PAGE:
Australian Tropical Rainforest Plants - Online edition

Cinnamomum oliveri F.M.Bailey

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Leaves and fruit. © CSIRO
Scale bar 10mm. © CSIRO
10th leaf stage. © CSIRO
Cotyledon stage, hypogeal germination. © CSIRO

Bailey, F.M. (1892) Queensland Department of Agriculture and Stock. Botany Bulletin 5: 24. Type: Maroochie, F. M. Bailey?, J. D. Low; holo: (BRI 23599).

Common name

Cinnamonwood; Black Sassafras; Camphorwood; Oliver's Bark; Sassafras; Sassafras, Black; Sassafras, Oliver's; Oliver's Sassafras


Strong sarsaparilla odour in the blaze.


Freshly broken twigs emitting an odour like that of sarsaparilla. Twigs terete, glabrous. Leaf blades about 8.5-17 x 2-5.2 cm, green or glaucous and glabrous on the underside. Midrib raised on the upper surface. Petioles flat or channelled on the upper surface. Oil dots visible with a lens.


Tepals about 3-4.1 mm long. Stamens nine (six opening inwards and three opening outwards). Staminodes three.


Fruiting receptacle or cupule entire at the apex. Fruits about 18 x 14 mm when ripe.


At the tenth leaf stage: leaf blade penninerved, slightly glaucous on the underside; oil dots small, visible with a lens. Seed germination time 21 to 39 days.

Distribution and Ecology

Endemic to Australia, occurs in CYP, NEQ, CEQ and southwards to south-eastern New South Wales. Altitudinal range from sea level to 1000 m. Grows in well developed rain forest on a variety of sites but tending to favour the drier or more seasonal rain forests in CYP and NEQ. This species is rarely encountered in NEQ.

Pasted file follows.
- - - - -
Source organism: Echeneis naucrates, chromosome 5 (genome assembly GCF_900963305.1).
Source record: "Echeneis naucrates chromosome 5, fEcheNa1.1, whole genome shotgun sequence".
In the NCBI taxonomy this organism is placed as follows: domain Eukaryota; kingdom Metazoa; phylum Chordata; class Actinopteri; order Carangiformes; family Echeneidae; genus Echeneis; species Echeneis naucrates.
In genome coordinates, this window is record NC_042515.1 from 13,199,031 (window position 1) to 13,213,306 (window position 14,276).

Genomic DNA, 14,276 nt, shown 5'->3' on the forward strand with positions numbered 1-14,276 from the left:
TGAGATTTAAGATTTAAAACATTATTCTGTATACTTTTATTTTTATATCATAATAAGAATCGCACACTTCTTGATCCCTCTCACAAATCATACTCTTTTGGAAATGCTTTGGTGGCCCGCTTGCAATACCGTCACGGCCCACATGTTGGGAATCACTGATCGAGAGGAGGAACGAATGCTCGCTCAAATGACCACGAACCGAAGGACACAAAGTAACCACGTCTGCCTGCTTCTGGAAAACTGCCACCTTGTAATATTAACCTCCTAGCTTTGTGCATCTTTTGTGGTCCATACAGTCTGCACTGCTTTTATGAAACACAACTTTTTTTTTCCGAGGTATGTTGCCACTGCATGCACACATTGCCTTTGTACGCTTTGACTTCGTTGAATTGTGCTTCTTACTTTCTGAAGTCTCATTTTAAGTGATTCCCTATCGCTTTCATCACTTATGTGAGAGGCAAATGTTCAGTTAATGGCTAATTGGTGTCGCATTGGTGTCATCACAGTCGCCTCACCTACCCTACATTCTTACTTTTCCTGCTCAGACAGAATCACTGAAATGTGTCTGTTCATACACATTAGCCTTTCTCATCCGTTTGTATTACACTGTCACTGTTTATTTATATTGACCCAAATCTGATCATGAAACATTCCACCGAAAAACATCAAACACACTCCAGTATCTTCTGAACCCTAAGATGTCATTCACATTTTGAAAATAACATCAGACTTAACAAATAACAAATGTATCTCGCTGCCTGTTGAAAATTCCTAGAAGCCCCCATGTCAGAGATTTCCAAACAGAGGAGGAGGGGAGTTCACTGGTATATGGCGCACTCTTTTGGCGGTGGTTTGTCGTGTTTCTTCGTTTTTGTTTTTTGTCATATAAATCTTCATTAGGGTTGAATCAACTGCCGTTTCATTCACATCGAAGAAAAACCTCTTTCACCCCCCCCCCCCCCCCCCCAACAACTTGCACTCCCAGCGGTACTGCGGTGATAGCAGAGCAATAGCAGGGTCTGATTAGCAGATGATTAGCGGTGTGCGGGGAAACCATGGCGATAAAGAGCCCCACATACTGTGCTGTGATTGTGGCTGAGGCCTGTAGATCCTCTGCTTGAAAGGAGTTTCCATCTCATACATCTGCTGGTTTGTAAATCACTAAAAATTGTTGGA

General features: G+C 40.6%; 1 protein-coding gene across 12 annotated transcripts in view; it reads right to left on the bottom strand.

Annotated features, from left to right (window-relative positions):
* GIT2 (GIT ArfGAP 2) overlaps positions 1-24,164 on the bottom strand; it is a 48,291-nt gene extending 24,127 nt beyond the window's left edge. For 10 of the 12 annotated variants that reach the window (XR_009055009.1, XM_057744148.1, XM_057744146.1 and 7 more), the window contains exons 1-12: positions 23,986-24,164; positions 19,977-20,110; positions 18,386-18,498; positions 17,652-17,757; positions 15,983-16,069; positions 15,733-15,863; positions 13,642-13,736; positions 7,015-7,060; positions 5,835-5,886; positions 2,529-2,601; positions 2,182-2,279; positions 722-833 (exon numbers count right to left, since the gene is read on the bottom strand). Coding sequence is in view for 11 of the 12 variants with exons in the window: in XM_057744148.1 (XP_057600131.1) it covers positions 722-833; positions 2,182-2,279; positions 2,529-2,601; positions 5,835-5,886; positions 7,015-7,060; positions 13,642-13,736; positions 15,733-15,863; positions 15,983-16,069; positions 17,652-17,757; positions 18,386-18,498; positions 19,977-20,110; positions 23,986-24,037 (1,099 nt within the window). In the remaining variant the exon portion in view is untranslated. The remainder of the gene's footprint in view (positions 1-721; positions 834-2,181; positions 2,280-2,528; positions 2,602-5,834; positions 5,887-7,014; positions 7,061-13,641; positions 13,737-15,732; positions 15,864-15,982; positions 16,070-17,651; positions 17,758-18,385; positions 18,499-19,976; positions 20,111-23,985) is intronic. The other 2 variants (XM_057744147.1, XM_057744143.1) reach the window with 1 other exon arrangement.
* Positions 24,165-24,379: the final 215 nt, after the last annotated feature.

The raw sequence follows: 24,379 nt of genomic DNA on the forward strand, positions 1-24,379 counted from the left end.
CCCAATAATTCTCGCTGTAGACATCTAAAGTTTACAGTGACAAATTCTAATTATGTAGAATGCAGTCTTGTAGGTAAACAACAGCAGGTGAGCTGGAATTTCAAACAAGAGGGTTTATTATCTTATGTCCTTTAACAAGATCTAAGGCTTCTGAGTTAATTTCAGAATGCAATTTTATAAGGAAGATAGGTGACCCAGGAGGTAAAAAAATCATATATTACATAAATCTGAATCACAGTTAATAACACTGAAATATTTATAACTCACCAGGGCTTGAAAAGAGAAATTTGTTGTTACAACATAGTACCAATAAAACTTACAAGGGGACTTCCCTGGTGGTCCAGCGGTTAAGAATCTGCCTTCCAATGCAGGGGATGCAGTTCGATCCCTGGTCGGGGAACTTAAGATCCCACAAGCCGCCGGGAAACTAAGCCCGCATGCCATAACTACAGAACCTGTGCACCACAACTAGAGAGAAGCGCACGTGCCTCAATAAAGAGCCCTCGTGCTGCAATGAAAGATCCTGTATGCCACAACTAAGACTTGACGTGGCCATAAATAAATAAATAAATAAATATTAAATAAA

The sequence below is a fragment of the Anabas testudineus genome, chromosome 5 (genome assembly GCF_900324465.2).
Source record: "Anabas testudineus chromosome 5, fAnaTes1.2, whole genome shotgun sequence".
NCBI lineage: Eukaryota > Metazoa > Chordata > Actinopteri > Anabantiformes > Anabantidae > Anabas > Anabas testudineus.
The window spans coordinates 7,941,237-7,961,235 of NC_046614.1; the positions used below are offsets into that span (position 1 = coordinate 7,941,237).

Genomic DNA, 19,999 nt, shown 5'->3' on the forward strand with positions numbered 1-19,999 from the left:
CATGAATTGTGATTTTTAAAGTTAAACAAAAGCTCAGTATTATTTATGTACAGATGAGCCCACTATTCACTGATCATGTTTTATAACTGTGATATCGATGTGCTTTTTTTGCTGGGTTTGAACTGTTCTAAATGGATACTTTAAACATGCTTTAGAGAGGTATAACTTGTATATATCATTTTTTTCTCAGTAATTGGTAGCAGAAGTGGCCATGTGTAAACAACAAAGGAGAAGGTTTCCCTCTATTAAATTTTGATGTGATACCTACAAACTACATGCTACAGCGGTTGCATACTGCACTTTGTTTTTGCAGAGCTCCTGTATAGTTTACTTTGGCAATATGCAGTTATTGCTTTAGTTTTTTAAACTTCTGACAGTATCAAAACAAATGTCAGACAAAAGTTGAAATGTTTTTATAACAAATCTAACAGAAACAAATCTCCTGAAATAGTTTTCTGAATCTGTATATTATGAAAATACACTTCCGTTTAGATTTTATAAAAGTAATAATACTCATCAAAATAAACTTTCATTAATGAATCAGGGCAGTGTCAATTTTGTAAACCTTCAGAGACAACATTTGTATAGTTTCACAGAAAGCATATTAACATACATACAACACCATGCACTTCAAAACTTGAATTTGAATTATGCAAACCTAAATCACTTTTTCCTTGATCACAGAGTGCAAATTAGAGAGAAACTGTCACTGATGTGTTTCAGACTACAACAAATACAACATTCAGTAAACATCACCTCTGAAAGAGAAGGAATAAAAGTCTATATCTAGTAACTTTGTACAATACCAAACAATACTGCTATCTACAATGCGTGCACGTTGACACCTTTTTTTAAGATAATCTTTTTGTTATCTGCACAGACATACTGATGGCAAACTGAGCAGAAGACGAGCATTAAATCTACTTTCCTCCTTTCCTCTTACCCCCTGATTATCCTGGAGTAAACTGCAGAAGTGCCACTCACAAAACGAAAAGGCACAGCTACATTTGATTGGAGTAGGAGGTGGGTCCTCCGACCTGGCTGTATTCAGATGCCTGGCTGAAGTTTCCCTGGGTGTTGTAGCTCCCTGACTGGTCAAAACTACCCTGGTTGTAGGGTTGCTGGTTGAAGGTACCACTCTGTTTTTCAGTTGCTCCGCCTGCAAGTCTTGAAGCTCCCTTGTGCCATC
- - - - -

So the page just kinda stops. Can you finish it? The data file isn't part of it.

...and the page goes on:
Natural History & Notes

Food plant for the larval stages of the Blue Triangle Butterfly. Common & Waterhouse (1981).

This species may have medicinal properties.

The bark has a strong aromatic perfume and a 9% tannin content which made it astringent. For these two reasons it was used as a relatively pleasant diarrhoea treatment, and was prescribed as such by doctors of the late nineteenth century. Cribb (1981).

This species produces millable logs and the sawn timber is marketed as Camphorwood, a useful general purpose timber. Wood specific gravity 0.56-0.66. Hyland (1989).

Cryptocarya camphorata (Meisn.) Domin, Bibliotheca Botanica 89(4): 675(1928). Cryptocarya glaucescens var. camphorata Meisn., Prodromus 15(1): 73(1864), Type: Illawarra, MacArthur 201; holo: K.
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